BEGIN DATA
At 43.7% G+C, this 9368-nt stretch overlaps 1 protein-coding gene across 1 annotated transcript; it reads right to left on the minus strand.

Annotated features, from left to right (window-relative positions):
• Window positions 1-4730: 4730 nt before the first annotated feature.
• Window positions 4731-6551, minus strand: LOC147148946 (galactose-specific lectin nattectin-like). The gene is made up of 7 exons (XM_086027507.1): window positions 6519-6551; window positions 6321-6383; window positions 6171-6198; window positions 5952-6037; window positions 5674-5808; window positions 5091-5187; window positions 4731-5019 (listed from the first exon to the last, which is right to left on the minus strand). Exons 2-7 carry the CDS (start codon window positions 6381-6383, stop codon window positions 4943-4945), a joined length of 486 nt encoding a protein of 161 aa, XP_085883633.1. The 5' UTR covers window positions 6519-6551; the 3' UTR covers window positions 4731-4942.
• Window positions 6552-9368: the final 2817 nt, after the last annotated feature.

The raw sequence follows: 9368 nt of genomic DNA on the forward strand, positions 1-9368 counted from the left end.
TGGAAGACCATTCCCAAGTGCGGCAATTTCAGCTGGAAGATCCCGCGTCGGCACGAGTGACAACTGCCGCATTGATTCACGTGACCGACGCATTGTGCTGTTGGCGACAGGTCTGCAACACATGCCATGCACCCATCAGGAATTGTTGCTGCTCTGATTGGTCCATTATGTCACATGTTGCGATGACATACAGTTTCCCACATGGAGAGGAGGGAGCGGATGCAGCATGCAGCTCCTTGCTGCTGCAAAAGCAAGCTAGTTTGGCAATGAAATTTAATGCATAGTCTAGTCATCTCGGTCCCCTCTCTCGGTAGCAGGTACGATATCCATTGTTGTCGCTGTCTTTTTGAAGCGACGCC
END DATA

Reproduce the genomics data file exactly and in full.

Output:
At 43.7% G+C, this 9368-nt stretch overlaps 1 protein-coding gene across 1 annotated transcript; it reads right to left on the minus strand.

Annotated features, from left to right (window-relative positions):
• Window positions 1-4730: 4730 nt before the first annotated feature.
• Window positions 4731-6551, minus strand: LOC147148946 (galactose-specific lectin nattectin-like). The gene is made up of 7 exons (XM_086027507.1): window positions 6519-6551; window positions 6321-6383; window positions 6171-6198; window positions 5952-6037; window positions 5674-5808; window positions 5091-5187; window positions 4731-5019 (listed from the first exon to the last, which is right to left on the minus strand). Exons 2-7 carry the CDS (start codon window positions 6381-6383, stop codon window positions 4943-4945), a joined length of 486 nt encoding a protein of 161 aa, XP_085883633.1. The 5' UTR covers window positions 6519-6551; the 3' UTR covers window positions 4731-4942.
• Window positions 6552-9368: the final 2817 nt, after the last annotated feature.

The raw sequence follows: 9368 nt of genomic DNA on the forward strand, positions 1-9368 counted from the left end.
TGGAAGACCATTCCCAAGTGCGGCAATTTCAGCTGGAAGATCCCGCGTCGGCACGAGTGACAACTGCCGCATTGATTCACGTGACCGACGCATTGTGCTGTTGGCGACAGGTCTGCAACACATGCCATGCACCCATCAGGAATTGTTGCTGCTCTGATTGGTCCATTATGTCACATGTTGCGATGACATACAGTTTCCCACATGGAGAGGAGGGAGCGGATGCAGCATGCAGCTCCTTGCTGCTGCAAAAGCAAGCTAGTTTGGCAATGAAATTTAATGCATAGTCTAGTCATCTCGGTCCCCTCTCTCGGTAGCAGGTACGATATCCATTGTTGTCGCTGTCTTTTTGAAGCGACGCC